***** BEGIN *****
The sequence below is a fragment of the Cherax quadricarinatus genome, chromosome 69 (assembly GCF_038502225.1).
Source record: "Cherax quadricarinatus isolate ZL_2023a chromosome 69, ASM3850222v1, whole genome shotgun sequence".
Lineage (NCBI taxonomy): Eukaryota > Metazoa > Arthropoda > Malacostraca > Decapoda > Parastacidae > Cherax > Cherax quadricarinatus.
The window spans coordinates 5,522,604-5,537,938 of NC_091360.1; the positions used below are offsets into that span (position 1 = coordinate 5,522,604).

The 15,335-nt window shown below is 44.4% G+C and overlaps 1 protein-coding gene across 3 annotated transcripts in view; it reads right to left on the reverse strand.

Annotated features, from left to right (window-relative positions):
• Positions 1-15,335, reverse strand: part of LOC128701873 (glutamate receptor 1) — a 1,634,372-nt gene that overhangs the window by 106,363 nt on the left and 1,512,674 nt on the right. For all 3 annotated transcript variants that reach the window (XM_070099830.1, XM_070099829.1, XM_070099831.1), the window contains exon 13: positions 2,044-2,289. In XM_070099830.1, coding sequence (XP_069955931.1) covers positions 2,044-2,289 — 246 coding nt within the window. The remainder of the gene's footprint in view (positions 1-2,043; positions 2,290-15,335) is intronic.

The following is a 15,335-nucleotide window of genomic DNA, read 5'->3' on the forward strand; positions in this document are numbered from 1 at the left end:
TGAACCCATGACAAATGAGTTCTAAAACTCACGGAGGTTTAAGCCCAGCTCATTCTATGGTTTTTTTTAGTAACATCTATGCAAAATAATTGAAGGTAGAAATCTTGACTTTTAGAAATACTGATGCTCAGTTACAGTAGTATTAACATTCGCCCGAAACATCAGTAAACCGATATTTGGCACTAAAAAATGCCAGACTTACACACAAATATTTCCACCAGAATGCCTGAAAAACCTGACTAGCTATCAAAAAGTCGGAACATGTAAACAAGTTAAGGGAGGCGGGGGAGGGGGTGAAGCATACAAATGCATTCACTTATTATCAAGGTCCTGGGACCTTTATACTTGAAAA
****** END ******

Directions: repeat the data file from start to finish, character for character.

The sequence below is a fragment of the Cherax quadricarinatus genome, chromosome 69 (assembly GCF_038502225.1).
Source record: "Cherax quadricarinatus isolate ZL_2023a chromosome 69, ASM3850222v1, whole genome shotgun sequence".
Lineage (NCBI taxonomy): Eukaryota > Metazoa > Arthropoda > Malacostraca > Decapoda > Parastacidae > Cherax > Cherax quadricarinatus.
The window spans coordinates 5,522,604-5,537,938 of NC_091360.1; the positions used below are offsets into that span (position 1 = coordinate 5,522,604).

The 15,335-nt window shown below is 44.4% G+C and overlaps 1 protein-coding gene across 3 annotated transcripts in view; it reads right to left on the reverse strand.

Annotated features, from left to right (window-relative positions):
• Positions 1-15,335, reverse strand: part of LOC128701873 (glutamate receptor 1) — a 1,634,372-nt gene that overhangs the window by 106,363 nt on the left and 1,512,674 nt on the right. For all 3 annotated transcript variants that reach the window (XM_070099830.1, XM_070099829.1, XM_070099831.1), the window contains exon 13: positions 2,044-2,289. In XM_070099830.1, coding sequence (XP_069955931.1) covers positions 2,044-2,289 — 246 coding nt within the window. The remainder of the gene's footprint in view (positions 1-2,043; positions 2,290-15,335) is intronic.

The following is a 15,335-nucleotide window of genomic DNA, read 5'->3' on the forward strand; positions in this document are numbered from 1 at the left end:
TGAACCCATGACAAATGAGTTCTAAAACTCACGGAGGTTTAAGCCCAGCTCATTCTATGGTTTTTTTTAGTAACATCTATGCAAAATAATTGAAGGTAGAAATCTTGACTTTTAGAAATACTGATGCTCAGTTACAGTAGTATTAACATTCGCCCGAAACATCAGTAAACCGATATTTGGCACTAAAAAATGCCAGACTTACACACAAATATTTCCACCAGAATGCCTGAAAAACCTGACTAGCTATCAAAAAGTCGGAACATGTAAACAAGTTAAGGGAGGCGGGGGAGGGGGTGAAGCATACAAATGCATTCACTTATTATCAAGGTCCTGGGACCTTTATACTTGAAAA